Games Real Actors Play: Actor-Centered Institutionalism in Policy Research

By Fritz W. Scharpf | Go to book overview

hence not vulnerable to free riding. As soon as unemployment is allowed to rise, therefore, the overriding interest in protecting existing jobs will motivate wage concessions not only at the level of the union movement as a whole but also at lower levels of collective bargaining. 22 Under such conditions, there is no reason to assume that decentralized and fragmented union movements (which are otherwise characterized by greater militancy -- Cameron1984) should be any less "docile" than highly centralized and disciplined corporatist unions are said to be ( Panitch 1979). It is thus entirely plausible, within the model developed here, that neocorporatist institutions should explain a great deal of economic variance during the Keynesian 1970s -- and much less during the monetarist 1980s.


NOTES
1.
The story is summarized in Table A1.1.
2.
In this paper I concentrate on the explanation of macroeconomic policy, which affects unemployment through its impact on the number of jobs offered in the economy. This is of course not the whole "story" (which is presented more fully in my book, Scharpf 1987). Governments did resort to a variety of other strategies to prevent, reduce, or conceal the rise of unemployment ( Wilensky/ Turner 1987). Switzerland, for instance, relied almost entirely on the repatriation of foreign workers to compensate for very large job losses ( Schmidt 1985). Sweden, on the other hand, reduced potential unemployment by almost four percentage points between 1974 and 1978 through "active labor market" retraining and subsidized employment. West Germany combined both strategies with the early retirement of older workers to achieve a similar reduction of the labor supply ( Scharpf 1987, 279-293).
3.
In the monetarist environment of the 1980s, by contrast, wage restraint came to mean falling real wages or, at the least, reductions of real unit labor costs in order to increase the profitability of capital.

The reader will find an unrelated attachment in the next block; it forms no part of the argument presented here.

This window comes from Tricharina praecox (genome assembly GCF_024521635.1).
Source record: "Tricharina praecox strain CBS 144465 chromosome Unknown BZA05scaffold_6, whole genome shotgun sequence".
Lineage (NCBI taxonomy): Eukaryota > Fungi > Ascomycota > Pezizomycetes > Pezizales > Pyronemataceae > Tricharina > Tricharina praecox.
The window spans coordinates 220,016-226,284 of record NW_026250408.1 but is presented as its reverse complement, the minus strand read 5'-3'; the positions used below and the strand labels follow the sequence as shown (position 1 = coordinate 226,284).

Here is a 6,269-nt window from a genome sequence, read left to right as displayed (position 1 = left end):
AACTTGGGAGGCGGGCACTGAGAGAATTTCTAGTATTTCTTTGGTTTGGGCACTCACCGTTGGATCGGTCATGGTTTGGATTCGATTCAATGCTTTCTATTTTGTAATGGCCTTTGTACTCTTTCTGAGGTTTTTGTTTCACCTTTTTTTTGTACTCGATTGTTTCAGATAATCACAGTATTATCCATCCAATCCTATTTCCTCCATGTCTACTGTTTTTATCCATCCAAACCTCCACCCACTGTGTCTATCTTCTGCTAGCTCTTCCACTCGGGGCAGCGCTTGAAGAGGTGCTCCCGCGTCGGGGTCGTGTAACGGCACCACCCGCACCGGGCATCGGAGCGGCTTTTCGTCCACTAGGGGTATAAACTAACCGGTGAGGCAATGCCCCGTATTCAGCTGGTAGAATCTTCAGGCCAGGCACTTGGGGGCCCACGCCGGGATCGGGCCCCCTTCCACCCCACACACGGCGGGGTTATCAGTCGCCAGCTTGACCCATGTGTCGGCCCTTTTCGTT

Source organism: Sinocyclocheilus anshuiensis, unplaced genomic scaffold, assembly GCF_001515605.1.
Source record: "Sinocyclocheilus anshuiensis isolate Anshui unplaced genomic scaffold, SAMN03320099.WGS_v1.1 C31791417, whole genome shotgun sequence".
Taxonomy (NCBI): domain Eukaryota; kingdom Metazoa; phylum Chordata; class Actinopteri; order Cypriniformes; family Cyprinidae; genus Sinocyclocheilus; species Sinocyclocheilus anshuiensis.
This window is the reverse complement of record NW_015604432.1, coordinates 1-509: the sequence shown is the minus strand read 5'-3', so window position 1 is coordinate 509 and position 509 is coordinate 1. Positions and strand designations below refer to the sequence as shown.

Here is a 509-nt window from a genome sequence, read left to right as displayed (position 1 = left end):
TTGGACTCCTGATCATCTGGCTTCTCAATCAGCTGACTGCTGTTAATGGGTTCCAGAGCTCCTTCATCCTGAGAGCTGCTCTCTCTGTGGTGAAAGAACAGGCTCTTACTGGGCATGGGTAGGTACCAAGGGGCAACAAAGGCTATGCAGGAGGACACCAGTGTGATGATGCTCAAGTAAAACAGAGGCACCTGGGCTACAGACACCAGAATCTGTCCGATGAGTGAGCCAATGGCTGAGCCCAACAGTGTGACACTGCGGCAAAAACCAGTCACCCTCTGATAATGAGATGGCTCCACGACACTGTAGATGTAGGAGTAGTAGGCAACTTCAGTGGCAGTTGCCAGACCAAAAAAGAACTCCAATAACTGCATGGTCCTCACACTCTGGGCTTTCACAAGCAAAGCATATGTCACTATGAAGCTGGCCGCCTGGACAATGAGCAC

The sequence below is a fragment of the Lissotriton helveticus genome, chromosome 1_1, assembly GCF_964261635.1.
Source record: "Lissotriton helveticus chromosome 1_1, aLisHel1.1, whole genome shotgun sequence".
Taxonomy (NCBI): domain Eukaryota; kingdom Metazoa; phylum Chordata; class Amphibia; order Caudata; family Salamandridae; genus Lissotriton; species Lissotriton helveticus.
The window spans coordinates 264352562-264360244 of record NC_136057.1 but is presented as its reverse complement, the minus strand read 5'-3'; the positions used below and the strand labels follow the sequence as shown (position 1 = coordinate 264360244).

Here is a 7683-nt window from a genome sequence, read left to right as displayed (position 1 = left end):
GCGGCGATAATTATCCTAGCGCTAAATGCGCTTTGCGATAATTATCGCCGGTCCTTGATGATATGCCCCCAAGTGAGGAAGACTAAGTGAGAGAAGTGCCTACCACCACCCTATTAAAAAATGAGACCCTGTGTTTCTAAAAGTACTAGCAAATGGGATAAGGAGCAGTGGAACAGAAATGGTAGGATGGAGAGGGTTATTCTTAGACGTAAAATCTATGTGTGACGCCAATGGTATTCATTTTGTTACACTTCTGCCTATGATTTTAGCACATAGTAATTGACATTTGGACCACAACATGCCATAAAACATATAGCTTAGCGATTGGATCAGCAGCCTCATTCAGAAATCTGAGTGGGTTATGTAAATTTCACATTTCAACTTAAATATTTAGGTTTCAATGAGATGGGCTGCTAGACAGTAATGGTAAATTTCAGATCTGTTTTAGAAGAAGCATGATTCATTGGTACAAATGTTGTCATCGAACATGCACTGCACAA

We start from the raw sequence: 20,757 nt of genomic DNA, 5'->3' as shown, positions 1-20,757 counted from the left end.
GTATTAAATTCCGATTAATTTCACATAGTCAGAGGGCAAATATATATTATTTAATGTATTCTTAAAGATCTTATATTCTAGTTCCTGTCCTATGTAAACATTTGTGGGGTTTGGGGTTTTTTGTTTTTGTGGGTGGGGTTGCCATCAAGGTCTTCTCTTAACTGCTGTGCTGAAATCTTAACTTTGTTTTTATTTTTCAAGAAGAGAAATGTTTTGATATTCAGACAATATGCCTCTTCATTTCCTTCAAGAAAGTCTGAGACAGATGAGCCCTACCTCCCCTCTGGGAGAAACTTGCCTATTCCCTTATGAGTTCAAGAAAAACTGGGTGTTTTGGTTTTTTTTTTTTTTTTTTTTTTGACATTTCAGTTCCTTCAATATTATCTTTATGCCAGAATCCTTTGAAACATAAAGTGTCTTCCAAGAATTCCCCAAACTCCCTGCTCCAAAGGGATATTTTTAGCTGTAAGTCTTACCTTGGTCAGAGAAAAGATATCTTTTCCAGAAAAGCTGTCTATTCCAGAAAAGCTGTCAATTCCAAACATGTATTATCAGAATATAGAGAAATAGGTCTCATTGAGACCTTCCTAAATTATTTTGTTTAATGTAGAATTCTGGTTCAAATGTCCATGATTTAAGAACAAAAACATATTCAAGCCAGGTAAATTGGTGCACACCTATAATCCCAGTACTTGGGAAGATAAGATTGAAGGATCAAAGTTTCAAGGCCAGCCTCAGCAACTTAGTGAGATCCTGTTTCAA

4.
After the onset of the second oil crisis in 1979, the United States, which before had facilitated worldwide expansionary strategies through its relatively loose fiscal and monetary policy, switched to a monetarist tight-money policy, which increased real long-term dollar interests from a low of -3 percent at the beginning of 1980 to an average of +6 percent in 1982 and a high of more than +8 percent in 1983. Given the paramount role of the U.S. dollar in the international capital markets, all other industrial countries were also forced to reduce their money supply and to raise their interest rates ( Funke 1986). As a further consequence, national fiscal policy also became less effective as an instrument of expansion (and much more expensive). In effect, therefore, most Western European countries pursued restrictive fiscal and monetary policies after 1981 -- and those that did not do so at first ( Mitterrand's France, for instance) were soon compelled to follow suit in order to avoid massive outflows of capital and a dramatic devaluation of their currencies.
5.
Wages contributed to accelerating inflation whenever the rise of unit labor costs (nominal wage increases minus gains in labor productivity) exceeded the current rate of inflation (Table A1.2).
6.
When the Social Democrats returned to power in Sweden in the fall of 1982, they achieved a limited degree of demand reflation through the competitive devaluation of the kronor -- a strategy that not all countries could have adopted.
7.
In their collective-bargaining role, one might include employers' associations as macroeconomic actors of marginal importance. Even though one may generally presume

-237-

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Games Real Actors Play: Actor-Centered Institutionalism in Policy Research
Table of contents

Table of contents

  • Title Page v
  • Contents ix
  • Tables and Figures xi
  • Acknowledgments xv
  • Introduction 1
  • Notes 18
  • 1 - Policy Research in the Face of Complexity 19
  • Notes 34
  • 2 - Actor-Centered Institutionalism 36
  • Notes 49
  • 3 - Actors 51
  • Notes 67
  • 4 - Actor Constellations 69
  • Notes 93
  • 5 - Unilateral Action in Anarchic Fields and Minimal Institutions 97
  • Notes 114
  • 6 - Negotiated Agreements 116
  • Notes 147
  • 7 - Decisions by Majority Vote 151
  • Notes 168
  • 8 - Hierarchical Direction 171
  • Notes 193
  • 9 - Varieties of the Negotiating State 195
  • Notes 214
  • Appendix 1 - A Game-Theoretical Interpretation of Inflation and Unemployment in Western Europe 217
  • Notes 237
  • References 240
  • Appendix 2 - Efficient Self-Coordination in Policy Networks -- a Simulation Study 245
  • Notes 273
  • References 276
  • References 281
  • About the Book and Author 303
  • Index 305
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